Wall Street is moving closer to a Volcker Rule win

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Mnuchin blames high-frequency trading, Volcker Rule for market selloff

“Bulls & Bears” panel on how Treasury Secretary Steven Mnuchin blamed the recent market volatility on high-frequency trading and the Volcker Rule.

Wall Street is moving closer to scoring a major victory after regulators moved closer to scaling back the Volker Rule, a regulation born in the aftermath of the financial crisis of 2008.

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On Tuesday, Comptroller of the Currency Joseph Otting signed off on Volcker Rule reforms, setting the stage for the Federal Deposit Insurance Corporation’s vote later in the day. The reform is expected to pass through four more regulators in the days and weeks ahead.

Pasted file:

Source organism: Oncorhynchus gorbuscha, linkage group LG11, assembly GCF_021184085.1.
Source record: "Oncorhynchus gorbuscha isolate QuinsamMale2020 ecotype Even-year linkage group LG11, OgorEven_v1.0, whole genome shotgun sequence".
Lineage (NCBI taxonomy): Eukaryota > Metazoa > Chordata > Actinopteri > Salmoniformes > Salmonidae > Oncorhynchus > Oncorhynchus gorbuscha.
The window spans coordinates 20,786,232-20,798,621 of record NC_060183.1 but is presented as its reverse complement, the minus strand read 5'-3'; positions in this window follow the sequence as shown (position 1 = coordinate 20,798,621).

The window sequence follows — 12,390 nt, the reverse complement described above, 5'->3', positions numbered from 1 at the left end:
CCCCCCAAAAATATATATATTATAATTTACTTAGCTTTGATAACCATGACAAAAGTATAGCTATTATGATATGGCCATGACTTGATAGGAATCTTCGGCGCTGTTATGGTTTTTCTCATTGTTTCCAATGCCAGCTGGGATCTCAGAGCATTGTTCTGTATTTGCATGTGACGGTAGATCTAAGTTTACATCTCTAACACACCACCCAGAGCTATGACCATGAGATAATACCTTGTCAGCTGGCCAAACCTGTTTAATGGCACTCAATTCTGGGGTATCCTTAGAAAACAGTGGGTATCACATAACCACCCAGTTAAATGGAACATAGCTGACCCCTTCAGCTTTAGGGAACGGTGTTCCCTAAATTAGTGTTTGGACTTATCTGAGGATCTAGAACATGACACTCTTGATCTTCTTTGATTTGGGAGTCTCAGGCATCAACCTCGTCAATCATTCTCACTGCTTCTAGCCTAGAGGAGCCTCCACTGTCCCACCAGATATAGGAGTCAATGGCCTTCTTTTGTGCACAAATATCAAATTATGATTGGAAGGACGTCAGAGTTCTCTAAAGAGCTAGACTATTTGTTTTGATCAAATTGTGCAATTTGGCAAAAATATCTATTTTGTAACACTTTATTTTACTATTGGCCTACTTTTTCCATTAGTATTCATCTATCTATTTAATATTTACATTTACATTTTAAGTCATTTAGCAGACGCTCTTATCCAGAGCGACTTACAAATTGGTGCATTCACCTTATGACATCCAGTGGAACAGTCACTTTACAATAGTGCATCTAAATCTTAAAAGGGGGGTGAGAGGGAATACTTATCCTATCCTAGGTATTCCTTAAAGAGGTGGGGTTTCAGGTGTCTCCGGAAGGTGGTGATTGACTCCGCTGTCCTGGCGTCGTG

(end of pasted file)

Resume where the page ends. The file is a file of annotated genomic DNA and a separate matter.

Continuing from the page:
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The Volker Rule is part of the Dodd-Frank Wall Street Reform and Consumer Protection Act, born under former President Barrack Obama in the wake of the 2008 financial crisis, and is designed to prevent banks that received federally insured deposits from proprietary trading, or making speculative short-term trades with their own capital.

“After extensive comment and feedback through the rulemaking process, I am pleased to approve changes to the “Volcker Rule” that simplify the rule in a common sense way that preserves the safety and soundness of the federal banking system and eliminates unintended negative consequences of the prior rule,” Otting said in a press release.

Details of the changes are not yet known.

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In March 2018, President Trump eased some of the restrictions from Dodd-Frank. He raised the threshold for a “too big to fail” bank from $50 billion of assets to $250 billion and eliminated the “Volker Rule” for banks with less than $10 billion of assets. The rollback also laxed the mortgage-lending rules for small banks.

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